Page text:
In last week’s article, we began a discussion on the operations of National Industrial and Commercial Investments Ltd (NICIL) in light of the controversy surrounding its role in leasing and disposing of State lands in questionable circumstances. This was at a time when Government status was temporary Administration status, following a no-confidence vote on 21 December 2018. The Caribbean Court of Justice had advised that, given its carer status, the Government should restrain in its legal authority, suggesting that no major decisions should be made, such as the disposal of State assets.
Clarification required. Just as NICIL was incorporated as a private limited liability company, it is in fact a government company and therefore comes under parliamentary oversight. Section 344 of the Companies Act 1991 defines a government company as one in which ‘not less than 51 per cent of the paid up share capital is held by the Government and includes a company which is a subsidiary of a Government company’. In addition, since its incorporation until 2002, NICIL has received an annual subsidy approved by Parliament to meet its operating costs. In addition, by Section 345, NICIL is required to audit its accounts annually and submit the related reports to the Assembly within nine months at the end of the financial year.
The authorized and paid-up capital of NICIL is $ 100,000, all fully owned by the Government. The word ‘private’ merely indicates that, unlike the case of a public company, such as Banks DIH Ltd, there are restrictions on the transfer of shares. It does not imply that the Government has no role in the affairs of the company. Indeed, the Minister for Finance is responsible for appointing board members. During the period 2002 to 2015, the Minister for Finance chaired the board which also included other key Government officials as well as the former Head of the Presidency Secretariat.
Repeat last week’s article
We traced the history of NICIL’s operations since its incorporation in July 1990 to take over the functions of the Secretariat of Public Corporations whose existence ceased by virtue of the dissolution of the Guyana State Corporation. To date, we have discussed the circumstances in which NICIL was incorporated and its operations up to the end of 2001. During this time, NICIL paid to the Treasury all dividends from public corporations and other Government interest companies as well all the proceeds from the Government’s privatization program as outlined in the Privatization Policy Framework Paper laid in the National Assembly in 1993. The Paper listed 15 state-owned / controlled entities, or interests in them have already been diverted, and additional entities 20 are still being diverted.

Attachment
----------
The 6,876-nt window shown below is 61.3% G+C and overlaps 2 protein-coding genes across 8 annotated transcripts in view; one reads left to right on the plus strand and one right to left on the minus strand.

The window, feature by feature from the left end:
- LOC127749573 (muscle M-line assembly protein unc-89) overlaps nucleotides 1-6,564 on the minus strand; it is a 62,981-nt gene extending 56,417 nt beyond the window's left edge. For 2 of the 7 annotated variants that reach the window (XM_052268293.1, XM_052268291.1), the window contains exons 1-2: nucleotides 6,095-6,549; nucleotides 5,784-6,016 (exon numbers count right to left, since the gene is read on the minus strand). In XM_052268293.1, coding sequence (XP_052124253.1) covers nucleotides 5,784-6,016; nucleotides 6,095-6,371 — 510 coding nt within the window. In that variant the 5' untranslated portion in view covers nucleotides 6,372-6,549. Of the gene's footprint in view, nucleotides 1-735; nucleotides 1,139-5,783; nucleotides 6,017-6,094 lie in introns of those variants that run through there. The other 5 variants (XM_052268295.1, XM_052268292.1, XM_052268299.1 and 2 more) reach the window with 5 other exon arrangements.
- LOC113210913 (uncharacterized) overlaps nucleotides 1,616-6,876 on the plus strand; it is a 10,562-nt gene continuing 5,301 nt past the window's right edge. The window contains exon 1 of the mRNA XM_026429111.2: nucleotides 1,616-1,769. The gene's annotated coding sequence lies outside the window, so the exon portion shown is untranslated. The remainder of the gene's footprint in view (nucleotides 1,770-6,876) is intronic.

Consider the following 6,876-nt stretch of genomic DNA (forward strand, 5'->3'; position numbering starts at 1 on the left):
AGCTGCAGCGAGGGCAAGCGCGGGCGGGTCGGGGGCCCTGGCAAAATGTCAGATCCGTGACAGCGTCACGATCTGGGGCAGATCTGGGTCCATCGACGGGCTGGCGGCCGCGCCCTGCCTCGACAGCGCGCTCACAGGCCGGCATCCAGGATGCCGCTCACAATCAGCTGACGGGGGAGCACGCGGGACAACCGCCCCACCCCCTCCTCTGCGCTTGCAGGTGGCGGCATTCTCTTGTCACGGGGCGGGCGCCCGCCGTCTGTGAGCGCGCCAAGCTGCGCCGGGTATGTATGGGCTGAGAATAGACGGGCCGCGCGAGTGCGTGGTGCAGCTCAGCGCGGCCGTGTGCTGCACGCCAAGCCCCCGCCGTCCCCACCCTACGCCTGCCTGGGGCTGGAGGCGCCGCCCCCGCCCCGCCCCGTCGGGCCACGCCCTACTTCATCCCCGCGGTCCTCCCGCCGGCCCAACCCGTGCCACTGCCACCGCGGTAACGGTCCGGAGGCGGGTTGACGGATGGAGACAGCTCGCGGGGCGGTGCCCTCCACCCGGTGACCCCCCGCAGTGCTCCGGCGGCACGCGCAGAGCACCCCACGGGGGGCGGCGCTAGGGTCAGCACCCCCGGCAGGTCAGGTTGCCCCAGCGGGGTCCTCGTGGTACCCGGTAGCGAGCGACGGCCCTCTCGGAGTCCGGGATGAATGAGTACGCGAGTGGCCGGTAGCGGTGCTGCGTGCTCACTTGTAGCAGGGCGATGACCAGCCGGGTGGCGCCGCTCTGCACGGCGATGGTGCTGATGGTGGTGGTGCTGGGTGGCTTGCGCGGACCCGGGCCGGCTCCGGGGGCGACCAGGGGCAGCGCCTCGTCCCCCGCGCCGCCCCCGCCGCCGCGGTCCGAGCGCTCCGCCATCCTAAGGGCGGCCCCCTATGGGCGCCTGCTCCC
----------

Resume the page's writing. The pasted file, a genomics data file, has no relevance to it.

We also looked at NICIL operations after 2001. By virtue of a Management Cooperation Agreement entered into by NICIL, the Ministry of Finance and Government Privatization Unit, the NICIL operations and the Privatization Unit were merged. The Agreement was to remain in force unless Cabinet decided otherwise, an indicator that the Agreement would terminate once all entities set out in the Privatization Policy Framework Paper had been fully diverted.
With effect from 1 January 2002, NICIL ceased to pay over the Treasury dividends received as well as privatization proceeds and used such funds to fund various projects, such as the Marriott Hotel, Sparendaam Housing Scheme, Berbice River Bridge and the Amaila Falls. This was contrary to the 2017 and 2018 Articles of the Constitution which require not only all such profits to be paid into the Consolidated Fund but also parliamentary approval through the national budget to go to expenditure on government projects.
NICIL also took on the role of Project Delivery Unit. It received funds from various State agencies to undertake several projects and pay such funds either as advance payment or upon presentation of bills / receipts and other supporting documents. NICIL, in effect, became a ‘parallel’ Treasury. However, given NICIL’s limited ability to effectively monitor the implementation of these projects, it was not surprising that there was a lack of proper accountability for the funds distributed.
In today’s article, we continue our discussion of the changing role of NICIL over the years.
State property vested in NICIL